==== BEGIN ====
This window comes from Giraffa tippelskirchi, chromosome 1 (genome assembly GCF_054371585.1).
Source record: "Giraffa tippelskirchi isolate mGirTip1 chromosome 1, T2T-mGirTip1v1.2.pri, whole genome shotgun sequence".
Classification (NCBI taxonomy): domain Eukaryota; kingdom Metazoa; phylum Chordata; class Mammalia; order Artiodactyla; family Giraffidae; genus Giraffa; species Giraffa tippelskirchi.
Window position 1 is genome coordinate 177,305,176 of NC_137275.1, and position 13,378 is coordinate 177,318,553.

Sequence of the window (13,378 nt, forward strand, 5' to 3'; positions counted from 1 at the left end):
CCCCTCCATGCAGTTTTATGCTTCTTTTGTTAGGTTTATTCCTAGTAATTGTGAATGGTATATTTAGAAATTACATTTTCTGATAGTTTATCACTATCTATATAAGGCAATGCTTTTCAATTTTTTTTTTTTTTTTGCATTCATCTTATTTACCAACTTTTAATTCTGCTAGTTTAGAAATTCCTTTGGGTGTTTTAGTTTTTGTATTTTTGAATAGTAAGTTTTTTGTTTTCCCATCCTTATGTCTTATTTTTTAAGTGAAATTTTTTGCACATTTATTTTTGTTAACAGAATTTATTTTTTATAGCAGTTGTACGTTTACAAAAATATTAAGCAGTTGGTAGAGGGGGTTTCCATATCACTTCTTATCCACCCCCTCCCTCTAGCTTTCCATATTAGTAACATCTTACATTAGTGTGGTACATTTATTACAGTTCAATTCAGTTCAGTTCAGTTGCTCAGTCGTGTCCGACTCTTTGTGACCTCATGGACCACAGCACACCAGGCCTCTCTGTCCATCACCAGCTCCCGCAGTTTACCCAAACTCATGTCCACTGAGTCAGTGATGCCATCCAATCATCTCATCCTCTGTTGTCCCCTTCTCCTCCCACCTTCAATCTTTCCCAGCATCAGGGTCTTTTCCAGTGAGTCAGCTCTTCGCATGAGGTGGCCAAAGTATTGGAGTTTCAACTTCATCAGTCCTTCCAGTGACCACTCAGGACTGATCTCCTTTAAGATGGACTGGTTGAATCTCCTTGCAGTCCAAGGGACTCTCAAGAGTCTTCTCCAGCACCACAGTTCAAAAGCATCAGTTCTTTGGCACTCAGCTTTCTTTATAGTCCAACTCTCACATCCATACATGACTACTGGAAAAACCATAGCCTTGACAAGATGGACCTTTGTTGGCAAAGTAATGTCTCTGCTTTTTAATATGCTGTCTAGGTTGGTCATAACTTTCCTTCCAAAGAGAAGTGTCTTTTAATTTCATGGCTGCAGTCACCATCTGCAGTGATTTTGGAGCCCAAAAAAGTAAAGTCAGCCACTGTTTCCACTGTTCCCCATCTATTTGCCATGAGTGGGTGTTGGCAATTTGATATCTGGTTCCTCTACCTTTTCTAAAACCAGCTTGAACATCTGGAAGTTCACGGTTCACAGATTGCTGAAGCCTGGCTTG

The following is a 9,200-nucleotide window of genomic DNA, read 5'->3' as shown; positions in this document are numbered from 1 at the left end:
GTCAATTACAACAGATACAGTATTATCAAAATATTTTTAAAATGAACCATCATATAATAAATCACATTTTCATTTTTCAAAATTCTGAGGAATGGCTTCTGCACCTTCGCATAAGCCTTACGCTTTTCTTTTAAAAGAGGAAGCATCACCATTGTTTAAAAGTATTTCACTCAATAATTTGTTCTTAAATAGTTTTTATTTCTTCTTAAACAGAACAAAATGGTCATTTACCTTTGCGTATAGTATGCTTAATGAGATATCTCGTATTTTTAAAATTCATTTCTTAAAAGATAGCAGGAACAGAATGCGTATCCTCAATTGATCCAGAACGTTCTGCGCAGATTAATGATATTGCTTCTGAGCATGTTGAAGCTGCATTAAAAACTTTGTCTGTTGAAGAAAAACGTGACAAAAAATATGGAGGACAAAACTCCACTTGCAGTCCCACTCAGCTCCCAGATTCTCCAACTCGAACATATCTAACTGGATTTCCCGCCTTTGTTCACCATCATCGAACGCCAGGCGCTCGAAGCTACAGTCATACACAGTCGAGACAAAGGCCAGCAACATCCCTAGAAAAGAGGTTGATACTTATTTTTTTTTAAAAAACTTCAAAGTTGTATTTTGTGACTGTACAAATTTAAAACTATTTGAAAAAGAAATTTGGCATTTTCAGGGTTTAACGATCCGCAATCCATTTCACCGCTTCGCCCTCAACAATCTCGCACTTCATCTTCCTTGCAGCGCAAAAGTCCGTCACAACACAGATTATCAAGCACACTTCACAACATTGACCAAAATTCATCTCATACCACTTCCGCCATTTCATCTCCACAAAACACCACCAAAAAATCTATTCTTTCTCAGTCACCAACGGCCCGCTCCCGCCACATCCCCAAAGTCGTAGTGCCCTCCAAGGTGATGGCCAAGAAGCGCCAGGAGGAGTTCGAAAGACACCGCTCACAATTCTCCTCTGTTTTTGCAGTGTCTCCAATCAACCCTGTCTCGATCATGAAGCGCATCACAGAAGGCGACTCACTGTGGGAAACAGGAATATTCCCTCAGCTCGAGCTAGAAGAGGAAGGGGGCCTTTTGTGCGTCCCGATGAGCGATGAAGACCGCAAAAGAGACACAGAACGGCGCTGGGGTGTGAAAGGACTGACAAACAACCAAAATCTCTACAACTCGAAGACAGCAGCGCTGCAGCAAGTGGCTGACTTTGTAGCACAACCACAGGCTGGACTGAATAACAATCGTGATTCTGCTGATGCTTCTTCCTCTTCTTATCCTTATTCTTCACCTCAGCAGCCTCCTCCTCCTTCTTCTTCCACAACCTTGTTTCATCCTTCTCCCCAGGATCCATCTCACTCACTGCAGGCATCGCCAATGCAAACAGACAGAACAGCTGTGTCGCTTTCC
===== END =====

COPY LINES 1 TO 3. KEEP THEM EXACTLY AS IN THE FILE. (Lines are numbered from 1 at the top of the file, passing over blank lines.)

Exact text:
This window comes from Giraffa tippelskirchi, chromosome 1 (genome assembly GCF_054371585.1).
Source record: "Giraffa tippelskirchi isolate mGirTip1 chromosome 1, T2T-mGirTip1v1.2.pri, whole genome shotgun sequence".
Classification (NCBI taxonomy): domain Eukaryota; kingdom Metazoa; phylum Chordata; class Mammalia; order Artiodactyla; family Giraffidae; genus Giraffa; species Giraffa tippelskirchi.